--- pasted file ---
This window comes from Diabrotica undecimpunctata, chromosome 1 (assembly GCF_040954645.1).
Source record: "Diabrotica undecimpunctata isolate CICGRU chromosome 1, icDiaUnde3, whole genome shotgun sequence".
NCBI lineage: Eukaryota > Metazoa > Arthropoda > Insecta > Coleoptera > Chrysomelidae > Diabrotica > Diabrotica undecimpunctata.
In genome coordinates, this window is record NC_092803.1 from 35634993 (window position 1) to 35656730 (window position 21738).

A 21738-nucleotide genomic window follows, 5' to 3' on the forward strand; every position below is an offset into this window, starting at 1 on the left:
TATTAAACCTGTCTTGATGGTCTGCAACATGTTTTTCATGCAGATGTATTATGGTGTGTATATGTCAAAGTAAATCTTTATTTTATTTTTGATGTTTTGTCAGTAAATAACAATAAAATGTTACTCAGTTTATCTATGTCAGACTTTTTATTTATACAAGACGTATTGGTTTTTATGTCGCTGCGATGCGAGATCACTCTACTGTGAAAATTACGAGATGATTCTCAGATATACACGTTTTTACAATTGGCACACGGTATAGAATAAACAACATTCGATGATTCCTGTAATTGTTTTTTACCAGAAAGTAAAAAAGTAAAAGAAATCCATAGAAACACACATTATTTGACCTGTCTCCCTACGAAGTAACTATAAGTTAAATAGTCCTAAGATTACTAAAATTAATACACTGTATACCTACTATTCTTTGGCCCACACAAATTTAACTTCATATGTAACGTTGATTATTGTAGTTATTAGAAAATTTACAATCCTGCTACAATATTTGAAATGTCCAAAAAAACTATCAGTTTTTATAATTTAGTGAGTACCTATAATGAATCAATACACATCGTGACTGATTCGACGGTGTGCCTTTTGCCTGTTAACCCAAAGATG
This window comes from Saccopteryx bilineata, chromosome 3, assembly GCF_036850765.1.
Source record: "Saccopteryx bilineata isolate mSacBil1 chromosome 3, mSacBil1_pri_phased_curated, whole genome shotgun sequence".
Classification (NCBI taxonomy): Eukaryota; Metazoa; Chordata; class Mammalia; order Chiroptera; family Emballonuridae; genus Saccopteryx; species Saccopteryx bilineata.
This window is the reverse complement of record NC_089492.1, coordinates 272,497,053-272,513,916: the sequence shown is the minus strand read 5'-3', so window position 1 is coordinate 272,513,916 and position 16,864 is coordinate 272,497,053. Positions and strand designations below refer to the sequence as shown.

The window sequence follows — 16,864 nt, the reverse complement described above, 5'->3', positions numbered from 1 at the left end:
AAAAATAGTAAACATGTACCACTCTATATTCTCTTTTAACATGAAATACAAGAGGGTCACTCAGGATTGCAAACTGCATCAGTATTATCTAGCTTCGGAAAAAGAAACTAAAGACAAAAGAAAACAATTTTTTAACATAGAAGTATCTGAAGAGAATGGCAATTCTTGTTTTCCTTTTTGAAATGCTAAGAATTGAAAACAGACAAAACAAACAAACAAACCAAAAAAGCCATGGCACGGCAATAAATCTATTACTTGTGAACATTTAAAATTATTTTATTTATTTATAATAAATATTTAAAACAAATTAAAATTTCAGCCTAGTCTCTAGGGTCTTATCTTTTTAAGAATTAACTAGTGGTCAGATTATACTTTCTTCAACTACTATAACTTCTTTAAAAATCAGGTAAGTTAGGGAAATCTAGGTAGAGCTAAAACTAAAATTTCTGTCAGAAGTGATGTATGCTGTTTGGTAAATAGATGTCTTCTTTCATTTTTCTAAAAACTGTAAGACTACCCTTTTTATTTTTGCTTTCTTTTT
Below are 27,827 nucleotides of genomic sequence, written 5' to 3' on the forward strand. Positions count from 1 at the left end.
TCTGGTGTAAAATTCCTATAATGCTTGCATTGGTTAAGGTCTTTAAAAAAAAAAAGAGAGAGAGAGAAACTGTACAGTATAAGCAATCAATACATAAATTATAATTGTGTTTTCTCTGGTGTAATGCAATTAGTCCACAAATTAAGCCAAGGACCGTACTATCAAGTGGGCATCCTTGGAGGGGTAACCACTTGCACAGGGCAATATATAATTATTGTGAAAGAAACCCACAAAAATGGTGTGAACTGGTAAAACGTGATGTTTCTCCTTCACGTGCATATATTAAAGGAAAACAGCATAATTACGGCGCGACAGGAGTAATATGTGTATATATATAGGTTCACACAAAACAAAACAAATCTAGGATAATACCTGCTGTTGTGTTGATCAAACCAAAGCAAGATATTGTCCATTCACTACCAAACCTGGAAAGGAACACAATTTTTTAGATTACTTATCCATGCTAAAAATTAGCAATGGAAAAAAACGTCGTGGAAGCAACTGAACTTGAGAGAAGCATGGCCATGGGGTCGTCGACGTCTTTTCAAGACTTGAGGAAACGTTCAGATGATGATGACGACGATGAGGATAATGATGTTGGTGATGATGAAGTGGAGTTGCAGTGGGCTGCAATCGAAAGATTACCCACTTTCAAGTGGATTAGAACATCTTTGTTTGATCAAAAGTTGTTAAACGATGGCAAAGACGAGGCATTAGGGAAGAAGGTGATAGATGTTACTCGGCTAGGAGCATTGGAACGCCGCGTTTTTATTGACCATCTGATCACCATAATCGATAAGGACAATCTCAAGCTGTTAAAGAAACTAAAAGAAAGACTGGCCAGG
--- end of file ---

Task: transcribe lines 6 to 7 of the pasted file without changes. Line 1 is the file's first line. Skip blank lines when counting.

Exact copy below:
TATTAAACCTGTCTTGATGGTCTGCAACATGTTTTTCATGCAGATGTATTATGGTGTGTATATGTCAAAGTAAATCTTTATTTTATTTTTGATGTTTTGTCAGTAAATAACAATAAAATGTTACTCAGTTTATCTATGTCAGACTTTTTATTTATACAAGACGTATTGGTTTTTATGTCGCTGCGATGCGAGATCACTCTACTGTGAAAATTACGAGATGATTCTCAGATATACACGTTTTTACAATTGGCACACGGTATAGAATAAACAACATTCGATGATTCCTGTAATTGTTTTTTACCAGAAAGTAAAAAAGTAAAAGAAATCCATAGAAACACACATTATTTGACCTGTCTCCCTACGAAGTAACTATAAGTTAAATAGTCCTAAGATTACTAAAATTAATACACTGTATACCTACTATTCTTTGGCCCACACAAATTTAACTTCATATGTAACGTTGATTATTGTAGTTATTAGAAAATTTACAATCCTGCTACAATATTTGAAATGTCCAAAAAAACTATCAGTTTTTATAATTTAGTGAGTACCTATAATGAATCAATACACATCGTGACTGATTCGACGGTGTGCCTTTTGCCTGTTAACCCAAAGATG
This window comes from Saccopteryx bilineata, chromosome 3, assembly GCF_036850765.1.